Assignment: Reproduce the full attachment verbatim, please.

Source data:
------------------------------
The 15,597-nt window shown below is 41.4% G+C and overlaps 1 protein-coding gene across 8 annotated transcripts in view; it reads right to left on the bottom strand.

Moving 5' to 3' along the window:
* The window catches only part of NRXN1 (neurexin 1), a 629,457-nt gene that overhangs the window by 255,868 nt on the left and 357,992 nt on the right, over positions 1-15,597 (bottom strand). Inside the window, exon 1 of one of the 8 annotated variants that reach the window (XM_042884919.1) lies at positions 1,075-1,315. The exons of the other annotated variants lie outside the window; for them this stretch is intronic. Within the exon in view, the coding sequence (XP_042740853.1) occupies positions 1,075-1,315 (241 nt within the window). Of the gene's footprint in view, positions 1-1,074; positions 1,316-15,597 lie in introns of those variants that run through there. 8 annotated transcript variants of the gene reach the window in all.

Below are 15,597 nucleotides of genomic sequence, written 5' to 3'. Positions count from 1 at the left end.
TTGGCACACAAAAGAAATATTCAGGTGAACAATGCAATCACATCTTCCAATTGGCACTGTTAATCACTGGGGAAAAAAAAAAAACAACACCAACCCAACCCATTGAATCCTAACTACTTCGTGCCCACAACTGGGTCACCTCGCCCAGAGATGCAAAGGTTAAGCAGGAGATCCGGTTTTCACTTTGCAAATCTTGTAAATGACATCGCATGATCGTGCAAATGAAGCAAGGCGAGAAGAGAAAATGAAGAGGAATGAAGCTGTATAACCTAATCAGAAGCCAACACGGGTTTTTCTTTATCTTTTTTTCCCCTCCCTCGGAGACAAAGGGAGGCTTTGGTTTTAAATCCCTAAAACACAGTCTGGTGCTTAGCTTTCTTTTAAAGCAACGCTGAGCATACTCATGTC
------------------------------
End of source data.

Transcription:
The 15,597-nt window shown below is 41.4% G+C and overlaps 1 protein-coding gene across 8 annotated transcripts in view; it reads right to left on the bottom strand.

Moving 5' to 3' along the window:
* The window catches only part of NRXN1 (neurexin 1), a 629,457-nt gene that overhangs the window by 255,868 nt on the left and 357,992 nt on the right, over positions 1-15,597 (bottom strand). Inside the window, exon 1 of one of the 8 annotated variants that reach the window (XM_042884919.1) lies at positions 1,075-1,315. The exons of the other annotated variants lie outside the window; for them this stretch is intronic. Within the exon in view, the coding sequence (XP_042740853.1) occupies positions 1,075-1,315 (241 nt within the window). Of the gene's footprint in view, positions 1-1,074; positions 1,316-15,597 lie in introns of those variants that run through there. 8 annotated transcript variants of the gene reach the window in all.

Below are 15,597 nucleotides of genomic sequence, written 5' to 3'. Positions count from 1 at the left end.
TTGGCACACAAAAGAAATATTCAGGTGAACAATGCAATCACATCTTCCAATTGGCACTGTTAATCACTGGGGAAAAAAAAAAAACAACACCAACCCAACCCATTGAATCCTAACTACTTCGTGCCCACAACTGGGTCACCTCGCCCAGAGATGCAAAGGTTAAGCAGGAGATCCGGTTTTCACTTTGCAAATCTTGTAAATGACATCGCATGATCGTGCAAATGAAGCAAGGCGAGAAGAGAAAATGAAGAGGAATGAAGCTGTATAACCTAATCAGAAGCCAACACGGGTTTTTCTTTATCTTTTTTTCCCCTCCCTCGGAGACAAAGGGAGGCTTTGGTTTTAAATCCCTAAAACACAGTCTGGTGCTTAGCTTTCTTTTAAAGCAACGCTGAGCATACTCATGTC